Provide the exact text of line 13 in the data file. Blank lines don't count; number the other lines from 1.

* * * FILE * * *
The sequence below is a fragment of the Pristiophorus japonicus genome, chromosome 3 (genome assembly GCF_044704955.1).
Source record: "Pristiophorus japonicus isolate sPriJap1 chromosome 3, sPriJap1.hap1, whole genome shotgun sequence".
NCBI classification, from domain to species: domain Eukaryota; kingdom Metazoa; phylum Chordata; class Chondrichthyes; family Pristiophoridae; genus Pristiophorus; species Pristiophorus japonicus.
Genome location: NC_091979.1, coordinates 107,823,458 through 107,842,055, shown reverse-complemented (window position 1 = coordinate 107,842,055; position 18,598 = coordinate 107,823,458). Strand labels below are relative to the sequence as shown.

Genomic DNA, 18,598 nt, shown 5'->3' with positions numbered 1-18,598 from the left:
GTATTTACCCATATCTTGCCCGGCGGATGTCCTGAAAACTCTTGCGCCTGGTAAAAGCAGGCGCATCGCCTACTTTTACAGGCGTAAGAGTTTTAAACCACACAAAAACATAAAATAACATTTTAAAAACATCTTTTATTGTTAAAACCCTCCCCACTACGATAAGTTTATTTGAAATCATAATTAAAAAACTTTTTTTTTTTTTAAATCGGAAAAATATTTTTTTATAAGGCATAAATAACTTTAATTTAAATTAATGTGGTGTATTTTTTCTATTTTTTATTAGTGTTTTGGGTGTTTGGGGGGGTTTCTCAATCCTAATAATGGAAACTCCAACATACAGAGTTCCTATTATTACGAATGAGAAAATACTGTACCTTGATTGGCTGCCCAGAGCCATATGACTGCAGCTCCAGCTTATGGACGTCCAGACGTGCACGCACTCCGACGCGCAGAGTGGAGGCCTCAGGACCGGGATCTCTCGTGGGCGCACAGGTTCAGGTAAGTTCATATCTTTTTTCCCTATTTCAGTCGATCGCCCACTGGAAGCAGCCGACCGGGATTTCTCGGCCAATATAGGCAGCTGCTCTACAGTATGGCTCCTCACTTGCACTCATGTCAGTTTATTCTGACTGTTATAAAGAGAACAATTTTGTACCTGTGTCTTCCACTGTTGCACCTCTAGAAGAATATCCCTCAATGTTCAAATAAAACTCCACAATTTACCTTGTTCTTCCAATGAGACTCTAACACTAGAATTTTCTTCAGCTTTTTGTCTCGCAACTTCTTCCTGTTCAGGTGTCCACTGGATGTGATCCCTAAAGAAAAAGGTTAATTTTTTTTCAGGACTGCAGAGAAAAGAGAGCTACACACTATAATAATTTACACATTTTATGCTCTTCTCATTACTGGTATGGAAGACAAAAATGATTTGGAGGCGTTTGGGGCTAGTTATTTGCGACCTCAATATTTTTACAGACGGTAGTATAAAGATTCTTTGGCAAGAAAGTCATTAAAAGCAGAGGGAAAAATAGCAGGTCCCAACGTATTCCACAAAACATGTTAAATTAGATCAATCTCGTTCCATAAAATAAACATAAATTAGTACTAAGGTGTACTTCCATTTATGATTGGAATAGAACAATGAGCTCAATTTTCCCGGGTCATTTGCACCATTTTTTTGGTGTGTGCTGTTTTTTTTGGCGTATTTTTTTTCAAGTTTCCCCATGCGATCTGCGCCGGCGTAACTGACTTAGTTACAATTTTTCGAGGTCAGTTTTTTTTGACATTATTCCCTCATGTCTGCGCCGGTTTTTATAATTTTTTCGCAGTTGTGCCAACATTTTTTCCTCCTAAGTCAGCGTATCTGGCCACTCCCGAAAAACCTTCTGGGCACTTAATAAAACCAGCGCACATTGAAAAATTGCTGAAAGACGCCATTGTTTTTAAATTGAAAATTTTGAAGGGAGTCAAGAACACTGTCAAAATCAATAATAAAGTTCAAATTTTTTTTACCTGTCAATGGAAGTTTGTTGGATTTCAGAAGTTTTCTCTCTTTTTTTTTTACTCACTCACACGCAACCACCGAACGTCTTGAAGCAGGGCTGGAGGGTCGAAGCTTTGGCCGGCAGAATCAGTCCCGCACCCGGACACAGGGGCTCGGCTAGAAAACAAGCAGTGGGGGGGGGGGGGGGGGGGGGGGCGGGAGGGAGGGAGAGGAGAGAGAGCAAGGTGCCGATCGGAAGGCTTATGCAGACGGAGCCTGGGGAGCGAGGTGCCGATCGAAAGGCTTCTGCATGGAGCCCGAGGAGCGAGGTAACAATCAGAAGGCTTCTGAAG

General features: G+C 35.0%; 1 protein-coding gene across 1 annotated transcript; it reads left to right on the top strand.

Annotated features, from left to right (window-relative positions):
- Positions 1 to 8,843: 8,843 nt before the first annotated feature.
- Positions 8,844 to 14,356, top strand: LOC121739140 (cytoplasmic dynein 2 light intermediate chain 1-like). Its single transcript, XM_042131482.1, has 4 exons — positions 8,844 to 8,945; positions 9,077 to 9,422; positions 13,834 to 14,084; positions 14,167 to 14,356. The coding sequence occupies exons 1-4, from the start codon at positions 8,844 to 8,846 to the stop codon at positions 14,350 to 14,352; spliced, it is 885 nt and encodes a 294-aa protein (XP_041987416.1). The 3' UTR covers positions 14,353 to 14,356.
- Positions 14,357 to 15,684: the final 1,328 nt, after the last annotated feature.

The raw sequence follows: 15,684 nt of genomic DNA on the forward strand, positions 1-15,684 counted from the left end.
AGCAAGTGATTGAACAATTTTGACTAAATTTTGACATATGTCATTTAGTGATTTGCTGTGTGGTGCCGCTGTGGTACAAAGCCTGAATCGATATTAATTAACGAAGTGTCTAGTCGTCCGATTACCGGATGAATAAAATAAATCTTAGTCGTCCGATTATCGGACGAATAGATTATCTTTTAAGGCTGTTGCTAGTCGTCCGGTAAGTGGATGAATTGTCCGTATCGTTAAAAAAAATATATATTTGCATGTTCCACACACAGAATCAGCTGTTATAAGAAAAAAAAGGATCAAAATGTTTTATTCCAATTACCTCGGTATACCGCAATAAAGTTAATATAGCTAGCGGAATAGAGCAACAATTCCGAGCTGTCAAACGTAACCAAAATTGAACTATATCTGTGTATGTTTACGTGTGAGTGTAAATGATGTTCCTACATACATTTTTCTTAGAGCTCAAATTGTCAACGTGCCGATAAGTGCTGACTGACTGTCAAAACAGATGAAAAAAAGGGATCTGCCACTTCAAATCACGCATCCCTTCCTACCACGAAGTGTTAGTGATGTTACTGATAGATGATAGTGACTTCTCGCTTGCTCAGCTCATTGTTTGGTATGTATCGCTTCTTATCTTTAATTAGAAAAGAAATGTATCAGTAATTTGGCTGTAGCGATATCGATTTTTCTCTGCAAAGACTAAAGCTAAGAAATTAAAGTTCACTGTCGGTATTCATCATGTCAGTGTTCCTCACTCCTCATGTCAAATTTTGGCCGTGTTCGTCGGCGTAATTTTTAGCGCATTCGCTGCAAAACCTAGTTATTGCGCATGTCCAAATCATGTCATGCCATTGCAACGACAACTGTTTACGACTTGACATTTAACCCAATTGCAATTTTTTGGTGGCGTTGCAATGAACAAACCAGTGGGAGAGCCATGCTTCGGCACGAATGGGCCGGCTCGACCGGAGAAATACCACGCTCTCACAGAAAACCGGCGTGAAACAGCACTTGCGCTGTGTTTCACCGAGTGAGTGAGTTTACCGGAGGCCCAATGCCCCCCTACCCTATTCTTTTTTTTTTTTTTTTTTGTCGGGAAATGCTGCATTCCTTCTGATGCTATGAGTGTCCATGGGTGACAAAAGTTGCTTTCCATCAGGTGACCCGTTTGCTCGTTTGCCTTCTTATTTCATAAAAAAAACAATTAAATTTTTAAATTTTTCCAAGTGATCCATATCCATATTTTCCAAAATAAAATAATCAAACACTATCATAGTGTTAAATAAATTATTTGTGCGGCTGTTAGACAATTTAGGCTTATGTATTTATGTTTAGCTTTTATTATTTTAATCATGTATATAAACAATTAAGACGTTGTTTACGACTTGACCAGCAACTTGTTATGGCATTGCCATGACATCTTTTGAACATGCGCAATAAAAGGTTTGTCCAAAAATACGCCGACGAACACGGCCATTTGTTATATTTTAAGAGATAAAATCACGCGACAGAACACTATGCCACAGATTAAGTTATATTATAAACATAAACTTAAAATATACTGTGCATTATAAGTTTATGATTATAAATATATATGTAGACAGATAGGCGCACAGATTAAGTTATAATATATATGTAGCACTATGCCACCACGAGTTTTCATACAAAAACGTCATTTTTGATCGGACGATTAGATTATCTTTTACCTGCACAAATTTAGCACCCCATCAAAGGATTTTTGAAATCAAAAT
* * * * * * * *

AGCAAGTGATTGAACAATTTTGACTAAATTTTGACATATGTCATTTAGTGATTTGCTGTGTGGTGCCGCTGTGGTACAAAGCCTGAATCGATATTAATTAACGAAGTGTCTAGTCGTCCGATTACCGGATGAATAAAATAAATCTTAGTCGTCCGATTATCGGACGAATAGATTATCTTTTAAGGCTGTTGCTAGTCGTCCGGTAAGTGGATGAATTGTCCGTATCGTTAAAAAAAATATATATTTGCATGTTCCACACACAGAATCAGCTGTTATAAGAAAAAAAAGGATCAAAATGTTTTATTCCAATTACCTCGGTATACCGCAATAAAGTTAATATAGCTAGCGGAATAGAGCAACAATTCCGAGCTGTCAAACGTAACCAAAATTGAACTATATCTGTGTATGTTTACGTGTGAGTGTAAATGATGTTCCTACATACATTTTTCTTAGAGCTCAAATTGTCAACGTGCCGATAAGTGCTGACTGACTGTCAAAACAGATGAAAAAAAGGGATCTGCCACTTCAAATCACGCATCCCTTCCTACCACGAAGTGTTAGTGATGTTACTGATAGATGATAGTGACTTCTCGCTTGCTCAGCTCATTGTTTGGTATGTATCGCTTCTTATCTTTAATTAGAAAAGAAATGTATCAGTAATTTGGCTGTAGCGATATCGATTTTTCTCTGCAAAGACTAAAGCTAAGAAATTAAAGTTCACTGTCGGTATTCATCATGTCAGTGTTCCTCACTCCTCATGTCAAATTTTGGCCGTGTTCGTCGGCGTAATTTTTAGCGCATTCGCTGCAAAACCTAGTTATTGCGCATGTCCAAATCATGTCATGCCATTGCAACGACAACTGTTTACGACTTGACATTTAACCCAATTGCAATTTTTTGGTGGCGTTGCAATGAACAAACCAGTGGGAGAGCCATGCTTCGGCACGAATGGGCCGGCTCGACCGGAGAAATACCACGCTCTCACAGAAAACCGGCGTGAAACAGCACTTGCGCTGTGTTTCACCGAGTGAGTGAGTTTACCGGAGGCCCAATGCCCCCCTACCCTATTCTTTTTTTTTTTTTTTTTTGTCGGGAAATGCTGCATTCCTTCTGATGCTATGAGTGTCCATGGGTGACAAAAGTTGCTTTCCATCAGGTGACCCGTTTGCTCGTTTGCCTTCTTATTTCATAAAAAAAACAATTAAATTTTTAAATTTTTCCAAGTGATCCATATCCATATTTTCCAAAATAAAATAATCAAACACTATCATAGTGTTAAATAAATTATTTGTGCGGCTGTTAGACAATTTAGGCTTATGTATTTATGTTTAGCTTTTATTATTTTAATCATGTATATAAACAATTAAGACGTTGTTTACGACTTGACCAGCAACTTGTTATGGCATTGCCATGACATCTTTTGAACATGCGCAATAAAAGGTTTGTCCAAAAATACGCCGACGAACACGGCCATTTGTTATATTTTAAGAGATAAAATCACGCGACAGAACACTATGCCACAGATTAAGTTATATTATAAACATAAACTTAAAATATACTGTGCATTATAAGTTTATGATTATAAATATATATGTAGACAGATAGGCGCACAGATTAAGTTATAATATATATGTAGCACTATGCCACCACGAGTTTTCATACAAAAACGTCATTTTTGATCGGACGATTAGATTATCTTTTACCTGCACAAATTTAGCACCCCATCAAAGGATTTTTGAAATCAAAAT